The high unsurpassed sanctity of space,
    Put out my hand and touched the face of God.

    John Gillespie Magee

    Pilot Officer Gillespie Magee
    No 412 squadron, RCAF
    Killed 11 December 1941

  9. I must highly recommend visiting the annual Experimental Aircraft Association convention in Oshkosh, Wisconsin’s “Airventure”. If you want to see plenty of classic warbirds close up and see many in flight, you won’t be at all disappointed. If you are a licensed pilot or join the EAA you can walk right up to and around them when they’re on the ground, along with a huge range of antique, classic and homebuilt aircraft as well.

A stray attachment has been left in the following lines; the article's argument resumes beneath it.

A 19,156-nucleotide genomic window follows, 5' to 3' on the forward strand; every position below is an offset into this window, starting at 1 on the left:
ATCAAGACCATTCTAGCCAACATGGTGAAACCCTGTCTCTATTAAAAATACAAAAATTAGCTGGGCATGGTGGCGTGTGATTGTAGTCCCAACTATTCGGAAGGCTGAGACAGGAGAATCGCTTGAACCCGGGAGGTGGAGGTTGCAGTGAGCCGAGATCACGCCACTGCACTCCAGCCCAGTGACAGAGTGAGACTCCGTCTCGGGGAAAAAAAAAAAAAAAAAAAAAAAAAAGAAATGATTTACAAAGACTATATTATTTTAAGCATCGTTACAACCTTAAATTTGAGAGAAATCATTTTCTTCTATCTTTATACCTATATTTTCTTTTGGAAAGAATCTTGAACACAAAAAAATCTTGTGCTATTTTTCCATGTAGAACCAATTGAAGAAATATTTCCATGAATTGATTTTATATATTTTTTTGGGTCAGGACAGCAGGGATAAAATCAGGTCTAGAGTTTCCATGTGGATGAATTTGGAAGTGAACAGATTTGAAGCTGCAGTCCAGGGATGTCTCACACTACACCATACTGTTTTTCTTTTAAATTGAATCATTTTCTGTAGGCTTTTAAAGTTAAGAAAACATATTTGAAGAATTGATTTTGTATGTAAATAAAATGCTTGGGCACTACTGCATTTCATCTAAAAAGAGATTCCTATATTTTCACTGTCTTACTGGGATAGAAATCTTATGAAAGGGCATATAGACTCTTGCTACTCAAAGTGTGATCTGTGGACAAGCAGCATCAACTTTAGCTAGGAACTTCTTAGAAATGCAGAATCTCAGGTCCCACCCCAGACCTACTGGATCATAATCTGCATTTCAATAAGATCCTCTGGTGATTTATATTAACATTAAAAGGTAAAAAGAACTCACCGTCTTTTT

I’ve never been to another event with as many people that was as friendly, enthusiastic and, remarkably, without a single piece of litter in sight – that’s the kind of crowd it brings from around the world. And almost universally freedom loving folks that we can enjoy. How can you beat that?

  10. I’m going to be the spoilsport and point out that those late piston-engined fighters look nice, but have appalling handling qualities. I got a P-51 flight. Very educational, precisely because it was a pig.

    For fun, give me a fully aerobatic mount like an Extra 230….or a jet warbird. Sabers and Hunters were excellent. And I’ll vouch for the Canadair Tutor. A real sleeper, not the sexiest machine on the ramp but a delight in the air.